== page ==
Feeds:
Posts
Comments

Posts Tagged ‘Rogue’

Rogue

Pattern: Rogue by Girlfromauntie, size 39″ around chest (2″ positive ease)

Yarn: Rauma Vamsegarn colour V 03, 15 balls

Needles: 4.5 mm for in-the-round and right side rows, 4.0 for wrong side rows when knitting flat. I purl looser than I knit and this yarn shows that well. Oh, and a cable needle. A cable needle is needed for this, yes.

Started in September, finished in February, photographed in August..this is an all year sweater around here, for winter days by the fire and summer nights at the shore. When the fog rolls in the hood comes up. The hood fits incredibly well and I use it a lot. A little button keeps it better in place when it is down.

I lengthened the body and the sleeves quite a lot, about 10 cm/4 inches or maybe even more for the body, redrawing the bottom cable of the body to make it more proportional.

The sleeves are knit in the round up to the sleeve caps, and instead of hems I used a provisional cast-on and added an I-cord edging, an idea from Desiknitter. The stockinette part in the front rolled a bit in the beginning but is now nice and flat.


The pattern is written well and covers 19 pages! so most of the info is in there but check out the tools and techniques section at the designer’s website too, for some of those special increases. To begin with the yarn pilled a little on the bottom of the sleeves , but after some wear it seemed to stop. My first experience with vamsegarn, a really nice yarn for this project, squishy, warm and with good cable definition.

Enough tech talk. I’m waiting for winter.


Read Full Post »

What I learned in school today

I (like to think I) am a person who solves problems by breaking them down in pieces  dealing with one part at a time. By doing so, I can move to another part if I get tired of one, and still feel that there is some progress in the project. Yeah, I know I’m not kidding anyone,  usually not even myself, but I do think it gives room for the mental process that is necessary before putting ideas to life. OK, I may not be kidding anyone with that one either, as I most often jump into things with both feet without hesitating. Rogue is a rare exception, and I think I am actually learning a few lessons on the way…

Problem Challenge one: Sleeves to short. Solution: Knit them longer. (Yeah, I need to be spoon fed sometimes. Sorry about that). Thanks to Emilly and the Yarnerina for great advice in the last post. I should now be able to estimate the right length before starting the sleeve cap.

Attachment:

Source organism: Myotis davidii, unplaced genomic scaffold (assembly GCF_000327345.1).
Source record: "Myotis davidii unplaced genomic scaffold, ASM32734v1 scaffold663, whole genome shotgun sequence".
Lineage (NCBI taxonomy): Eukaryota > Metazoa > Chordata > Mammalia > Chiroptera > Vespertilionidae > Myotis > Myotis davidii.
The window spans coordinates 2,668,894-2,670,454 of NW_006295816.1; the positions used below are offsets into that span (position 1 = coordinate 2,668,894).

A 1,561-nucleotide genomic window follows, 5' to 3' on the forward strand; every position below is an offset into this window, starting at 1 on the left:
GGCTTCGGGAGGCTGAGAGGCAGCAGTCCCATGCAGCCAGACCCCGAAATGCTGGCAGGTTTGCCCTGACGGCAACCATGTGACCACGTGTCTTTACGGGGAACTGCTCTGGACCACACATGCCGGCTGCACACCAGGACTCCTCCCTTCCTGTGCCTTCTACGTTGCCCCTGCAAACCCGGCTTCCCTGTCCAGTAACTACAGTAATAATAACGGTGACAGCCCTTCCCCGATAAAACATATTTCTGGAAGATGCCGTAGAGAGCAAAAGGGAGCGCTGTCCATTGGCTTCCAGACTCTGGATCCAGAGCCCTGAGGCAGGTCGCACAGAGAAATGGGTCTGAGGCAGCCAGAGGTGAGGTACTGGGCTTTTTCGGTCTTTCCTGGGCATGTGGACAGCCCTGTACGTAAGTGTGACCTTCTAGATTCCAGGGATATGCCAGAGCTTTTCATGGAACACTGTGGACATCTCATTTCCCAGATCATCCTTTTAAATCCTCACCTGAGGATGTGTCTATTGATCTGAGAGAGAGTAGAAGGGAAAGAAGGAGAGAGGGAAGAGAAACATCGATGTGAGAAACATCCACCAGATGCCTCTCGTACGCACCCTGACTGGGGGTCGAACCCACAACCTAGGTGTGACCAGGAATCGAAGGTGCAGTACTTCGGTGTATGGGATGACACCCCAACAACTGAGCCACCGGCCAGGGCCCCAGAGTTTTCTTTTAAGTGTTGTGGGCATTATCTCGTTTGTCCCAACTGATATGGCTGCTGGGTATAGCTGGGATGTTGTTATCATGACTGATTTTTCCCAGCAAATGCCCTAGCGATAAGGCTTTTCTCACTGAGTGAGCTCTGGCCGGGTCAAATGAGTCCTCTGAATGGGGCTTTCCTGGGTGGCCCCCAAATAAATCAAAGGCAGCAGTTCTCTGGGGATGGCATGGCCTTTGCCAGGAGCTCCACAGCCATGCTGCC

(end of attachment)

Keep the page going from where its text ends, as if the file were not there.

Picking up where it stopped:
Challenge two:  The incredibly crappy stockinette I get when I knit back and forth.

Solution: Use different sized needles for k and p rows, OR knit the sleeves in the round. I admit that I have never really fully understood why you would knit something flat and seam it up if it can be avoided. Rogue was planned to be my first “flat sleeve”project, but at the moment I am very far from my needle sortiment, and a yarn shop, and I only brought one size of needles with me. If you know a good reason why I shouldn’t knit the sleeves in the round up to the cap, speak now or remain forever silent. I haven’t started them yet.

I started the body instead, which brings me to challenge three: I want a longer sweater than most Rogues I’ve seen, and several knitters have noted that it came out on the short side. Desiknitter did a great job lengtening hers, and also solved another dilemma I had as well. I did not like the visible edge created by the hem, and was looking for a lighter edging. Applied I-cord it is. I learn something new from knitblogs every day. Thanks everybody!

The ingenious thing about Rogue is how it’s cables create the waist shaping. By lengthening the body, the side panel motif would come further down, and the shaping start at the widest point of my hip, not further up where I kind of have a waist. So. I figured I should extend the widest part of the cable, and not the narrowest.

 Like                this –      instead of        this.

img_2470.jpg

I managed to pull out a few rows of chart A that with the help of two set-up rows would work as a pattern repeat that could extend the cable downwards for as long as I wanted. The sketch shows the original design on the right and the extended version with one extra pattern repeat on the left. What I like is that it makes the sidepanel motif larger and more substantial than the sleeve motif, which I think makes sense, and adds some visual “weight” (does that even make sense?) that will hopefully be a good balance for the large cabled areas around the neck and hood.

The best thing about it? It worked: (and look at that smooth, still unblocked in-the-round stockinette!)

img_2476.jpg

Read Full Post »